Definitions

from Wiktionary, Creative Commons Attribution/Share-Alike License

  • n. Plural form of pin-hole.

Etymologies

Sorry, no etymologies found.

Examples

  • And there was that on Mahbub Ali which he did not wish to keep an hour longer than was necessary — a wad of closely folded tissue-paper, wrapped in oilskin — an impersonal, unaddressed statement, with five microscopic pin-holes in one corner, that most scandalously betrayed the five confederated Kings, the sympathetic Northern Power, a Hindu banker in

    Kim

  • Between her mantilla and the back of her dress he could see the slope of her neck and the pin-holes of her pores and the slight down of hair that furred her spine.

    Cal

  • They made their foes flee in horror because their swarthy aspect was fearful, and they had, if I may call it so, a sort of shapeless lump, not a head, with pin-holes rather than eyes.

    The Origin and Deeds of the Goths

  • Hirams left to sigh for her, there were pin-holes in the night of her despair, through which a ray of hope might find its way to -- an adorer.

    The Atlantic Monthly, Volume 04, No. 26, December, 1859

  • It was found that it is perfectly easy to obtain brilliant films of platinum by the following process, provided that the presence of a few pin-holes does not matter.

    On Laboratory Arts

  • If any pin-holes are found recap or repair with copper.

    Every Step in Canning

  • To discover pin-holes or any leaks in a tin can, immerse it in boiling water after sealing and if there is any bubbling from the can, you may rest assured it needs resealing.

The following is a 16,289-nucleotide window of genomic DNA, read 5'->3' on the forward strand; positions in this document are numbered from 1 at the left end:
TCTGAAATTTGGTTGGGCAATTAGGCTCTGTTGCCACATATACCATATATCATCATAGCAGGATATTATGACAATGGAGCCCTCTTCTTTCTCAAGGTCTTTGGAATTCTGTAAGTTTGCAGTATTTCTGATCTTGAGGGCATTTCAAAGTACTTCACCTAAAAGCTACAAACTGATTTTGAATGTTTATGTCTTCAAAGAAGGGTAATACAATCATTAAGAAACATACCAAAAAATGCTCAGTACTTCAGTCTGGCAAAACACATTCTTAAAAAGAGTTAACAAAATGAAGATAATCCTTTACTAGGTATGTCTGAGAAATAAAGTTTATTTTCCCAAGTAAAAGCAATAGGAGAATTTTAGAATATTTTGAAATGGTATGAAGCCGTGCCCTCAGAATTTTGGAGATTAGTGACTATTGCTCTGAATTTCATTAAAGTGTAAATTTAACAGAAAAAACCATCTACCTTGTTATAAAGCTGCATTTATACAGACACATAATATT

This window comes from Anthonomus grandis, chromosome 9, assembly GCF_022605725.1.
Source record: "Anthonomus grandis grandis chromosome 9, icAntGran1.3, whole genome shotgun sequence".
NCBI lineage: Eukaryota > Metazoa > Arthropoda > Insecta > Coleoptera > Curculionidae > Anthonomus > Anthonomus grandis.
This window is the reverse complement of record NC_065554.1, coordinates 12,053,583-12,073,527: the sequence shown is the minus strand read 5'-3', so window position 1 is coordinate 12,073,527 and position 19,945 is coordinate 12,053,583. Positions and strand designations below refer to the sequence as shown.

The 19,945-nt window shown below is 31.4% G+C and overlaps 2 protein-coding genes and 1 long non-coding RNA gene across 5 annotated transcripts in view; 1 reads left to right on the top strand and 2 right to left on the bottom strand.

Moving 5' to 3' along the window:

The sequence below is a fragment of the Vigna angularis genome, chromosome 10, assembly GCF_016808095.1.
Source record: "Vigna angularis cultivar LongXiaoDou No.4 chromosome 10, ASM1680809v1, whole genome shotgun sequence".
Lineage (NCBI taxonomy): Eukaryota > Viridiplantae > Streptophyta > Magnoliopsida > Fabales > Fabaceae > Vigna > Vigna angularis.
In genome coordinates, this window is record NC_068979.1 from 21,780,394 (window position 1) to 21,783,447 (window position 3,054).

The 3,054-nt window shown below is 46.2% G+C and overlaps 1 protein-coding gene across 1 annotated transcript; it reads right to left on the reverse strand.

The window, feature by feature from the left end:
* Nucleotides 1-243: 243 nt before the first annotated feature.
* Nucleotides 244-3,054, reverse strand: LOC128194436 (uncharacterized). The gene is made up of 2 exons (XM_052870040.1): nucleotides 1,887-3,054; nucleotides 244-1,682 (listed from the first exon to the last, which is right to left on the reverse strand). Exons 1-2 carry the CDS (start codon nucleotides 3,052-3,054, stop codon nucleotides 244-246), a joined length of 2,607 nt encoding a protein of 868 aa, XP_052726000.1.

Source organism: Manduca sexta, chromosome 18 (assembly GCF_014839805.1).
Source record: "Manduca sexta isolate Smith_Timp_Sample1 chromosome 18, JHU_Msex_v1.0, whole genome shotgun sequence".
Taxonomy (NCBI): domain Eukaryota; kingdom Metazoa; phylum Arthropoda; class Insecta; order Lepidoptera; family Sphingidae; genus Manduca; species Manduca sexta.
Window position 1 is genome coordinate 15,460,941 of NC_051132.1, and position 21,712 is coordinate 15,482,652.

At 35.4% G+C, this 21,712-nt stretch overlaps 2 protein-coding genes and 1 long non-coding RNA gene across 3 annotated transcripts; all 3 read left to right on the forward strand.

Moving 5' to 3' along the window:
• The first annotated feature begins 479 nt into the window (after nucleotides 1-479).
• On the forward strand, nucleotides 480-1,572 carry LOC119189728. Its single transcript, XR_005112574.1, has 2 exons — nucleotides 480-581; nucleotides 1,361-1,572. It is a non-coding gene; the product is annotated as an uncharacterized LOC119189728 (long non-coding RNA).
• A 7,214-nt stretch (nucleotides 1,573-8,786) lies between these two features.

Every Step in Canning

  • Need I tell you of all my failures, such as films floating off the glass, oyster-shell markings, pin-holes, films splitting when dry, etc., etc., not to speak of going to business with fingers in fearful state with nitrate of silver and iron developer?

    Scientific American Supplement, No. 483, April 4, 1885

  • This reverses the direction of the current of gas, which then escapes through the pin-holes downward into a chamber, then turns upward along its sides to the tip, on entering which it again turns.

    Lippincott's Magazine of Popular Literature and Science, Vol. XVI., December, 1880.

  • Here is another burner, in which the orifice ends in a cap whose sides, near the bottom, are pierced with four pin-holes directed downward.

    Lippincott's Magazine of Popular Literature and Science, Vol. XVI., December, 1880.

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